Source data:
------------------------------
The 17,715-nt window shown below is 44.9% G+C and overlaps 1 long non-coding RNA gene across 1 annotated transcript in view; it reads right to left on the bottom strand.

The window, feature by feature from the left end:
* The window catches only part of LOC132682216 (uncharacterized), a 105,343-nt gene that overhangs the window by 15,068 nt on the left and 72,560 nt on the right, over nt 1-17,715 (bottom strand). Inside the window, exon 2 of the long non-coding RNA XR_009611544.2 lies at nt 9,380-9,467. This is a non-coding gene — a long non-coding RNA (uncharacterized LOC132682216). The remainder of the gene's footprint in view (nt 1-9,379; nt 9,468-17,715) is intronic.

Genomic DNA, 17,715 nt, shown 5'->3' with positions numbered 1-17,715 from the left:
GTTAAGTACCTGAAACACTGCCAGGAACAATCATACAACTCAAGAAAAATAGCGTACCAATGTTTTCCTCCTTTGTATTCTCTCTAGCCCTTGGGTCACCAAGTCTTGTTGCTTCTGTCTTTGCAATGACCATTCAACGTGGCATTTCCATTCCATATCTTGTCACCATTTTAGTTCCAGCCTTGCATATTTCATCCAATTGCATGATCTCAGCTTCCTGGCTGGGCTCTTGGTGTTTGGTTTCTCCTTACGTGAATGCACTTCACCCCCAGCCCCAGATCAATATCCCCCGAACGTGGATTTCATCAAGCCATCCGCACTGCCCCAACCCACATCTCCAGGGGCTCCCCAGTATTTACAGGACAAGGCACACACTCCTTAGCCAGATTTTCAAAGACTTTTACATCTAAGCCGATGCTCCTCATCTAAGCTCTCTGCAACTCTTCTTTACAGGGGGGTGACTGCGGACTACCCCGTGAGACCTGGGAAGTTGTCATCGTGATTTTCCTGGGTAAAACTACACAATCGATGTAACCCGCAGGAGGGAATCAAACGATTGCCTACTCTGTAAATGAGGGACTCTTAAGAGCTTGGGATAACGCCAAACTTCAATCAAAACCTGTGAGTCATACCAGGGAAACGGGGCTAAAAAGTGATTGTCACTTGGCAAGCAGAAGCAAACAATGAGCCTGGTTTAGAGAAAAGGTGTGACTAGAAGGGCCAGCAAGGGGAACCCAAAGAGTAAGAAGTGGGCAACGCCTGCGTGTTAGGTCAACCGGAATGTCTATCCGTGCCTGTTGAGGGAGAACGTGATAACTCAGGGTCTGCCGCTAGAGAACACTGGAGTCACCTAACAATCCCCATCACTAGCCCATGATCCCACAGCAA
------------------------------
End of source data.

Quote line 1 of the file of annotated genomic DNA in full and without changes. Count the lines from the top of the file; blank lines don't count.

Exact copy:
The 17,715-nt window shown below is 44.9% G+C and overlaps 1 long non-coding RNA gene across 1 annotated transcript in view; it reads right to left on the bottom strand.